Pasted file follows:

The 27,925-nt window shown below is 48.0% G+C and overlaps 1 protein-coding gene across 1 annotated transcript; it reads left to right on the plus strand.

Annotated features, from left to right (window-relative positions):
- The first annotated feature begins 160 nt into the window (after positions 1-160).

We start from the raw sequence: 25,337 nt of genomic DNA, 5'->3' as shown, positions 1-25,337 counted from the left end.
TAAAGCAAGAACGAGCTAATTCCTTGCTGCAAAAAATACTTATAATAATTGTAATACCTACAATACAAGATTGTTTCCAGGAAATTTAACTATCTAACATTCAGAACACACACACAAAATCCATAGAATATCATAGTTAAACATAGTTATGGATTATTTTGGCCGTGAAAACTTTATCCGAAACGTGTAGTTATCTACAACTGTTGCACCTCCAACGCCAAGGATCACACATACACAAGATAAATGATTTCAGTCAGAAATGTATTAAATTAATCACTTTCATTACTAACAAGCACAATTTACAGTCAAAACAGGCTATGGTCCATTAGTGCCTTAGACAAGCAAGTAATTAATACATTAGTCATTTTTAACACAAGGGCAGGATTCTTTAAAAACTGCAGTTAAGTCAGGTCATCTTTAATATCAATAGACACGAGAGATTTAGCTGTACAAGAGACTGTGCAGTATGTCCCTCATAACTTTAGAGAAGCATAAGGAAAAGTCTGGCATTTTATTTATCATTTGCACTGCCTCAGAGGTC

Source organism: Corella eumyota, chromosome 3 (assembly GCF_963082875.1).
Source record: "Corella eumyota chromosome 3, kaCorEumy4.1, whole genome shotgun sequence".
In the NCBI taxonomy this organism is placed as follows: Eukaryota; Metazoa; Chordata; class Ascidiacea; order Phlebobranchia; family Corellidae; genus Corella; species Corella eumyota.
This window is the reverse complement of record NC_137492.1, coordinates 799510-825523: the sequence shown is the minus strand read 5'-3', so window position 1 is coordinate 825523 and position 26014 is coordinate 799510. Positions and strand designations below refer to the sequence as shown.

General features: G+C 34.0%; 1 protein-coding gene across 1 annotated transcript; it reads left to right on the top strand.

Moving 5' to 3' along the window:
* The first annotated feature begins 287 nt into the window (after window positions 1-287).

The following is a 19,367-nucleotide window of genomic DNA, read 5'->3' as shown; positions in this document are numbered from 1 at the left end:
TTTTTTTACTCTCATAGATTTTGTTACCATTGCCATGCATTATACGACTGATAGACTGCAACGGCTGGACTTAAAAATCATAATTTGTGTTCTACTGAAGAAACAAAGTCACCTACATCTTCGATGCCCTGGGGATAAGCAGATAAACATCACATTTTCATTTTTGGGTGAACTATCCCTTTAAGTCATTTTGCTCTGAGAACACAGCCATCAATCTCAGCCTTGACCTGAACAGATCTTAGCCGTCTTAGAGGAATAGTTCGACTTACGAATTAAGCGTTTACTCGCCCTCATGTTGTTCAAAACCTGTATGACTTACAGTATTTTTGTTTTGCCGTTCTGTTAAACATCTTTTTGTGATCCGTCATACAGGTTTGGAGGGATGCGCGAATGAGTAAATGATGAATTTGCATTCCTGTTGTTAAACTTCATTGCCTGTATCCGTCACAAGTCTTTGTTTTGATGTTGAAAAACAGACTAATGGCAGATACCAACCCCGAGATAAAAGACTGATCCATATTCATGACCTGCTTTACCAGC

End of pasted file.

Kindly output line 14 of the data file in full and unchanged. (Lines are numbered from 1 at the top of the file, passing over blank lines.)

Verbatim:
TTTTTTTACTCTCATAGATTTTGTTACCATTGCCATGCATTATACGACTGATAGACTGCAACGGCTGGACTTAAAAATCATAATTTGTGTTCTACTGAAGAAACAAAGTCACCTACATCTTCGATGCCCTGGGGATAAGCAGATAAACATCACATTTTCATTTTTGGGTGAACTATCCCTTTAAGTCATTTTGCTCTGAGAACACAGCCATCAATCTCAGCCTTGACCTGAACAGATCTTAGCCGTCTTAGAGGAATAGTTCGACTTACGAATTAAGCGTTTACTCGCCCTCATGTTGTTCAAAACCTGTATGACTTACAGTATTTTTGTTTTGCCGTTCTGTTAAACATCTTTTTGTGATCCGTCATACAGGTTTGGAGGGATGCGCGAATGAGTAAATGATGAATTTGCATTCCTGTTGTTAAACTTCATTGCCTGTATCCGTCACAAGTCTTTGTTTTGATGTTGAAAAACAGACTAATGGCAGATACCAACCCCGAGATAAAAGACTGATCCATATTCATGACCTGCTTTACCAGC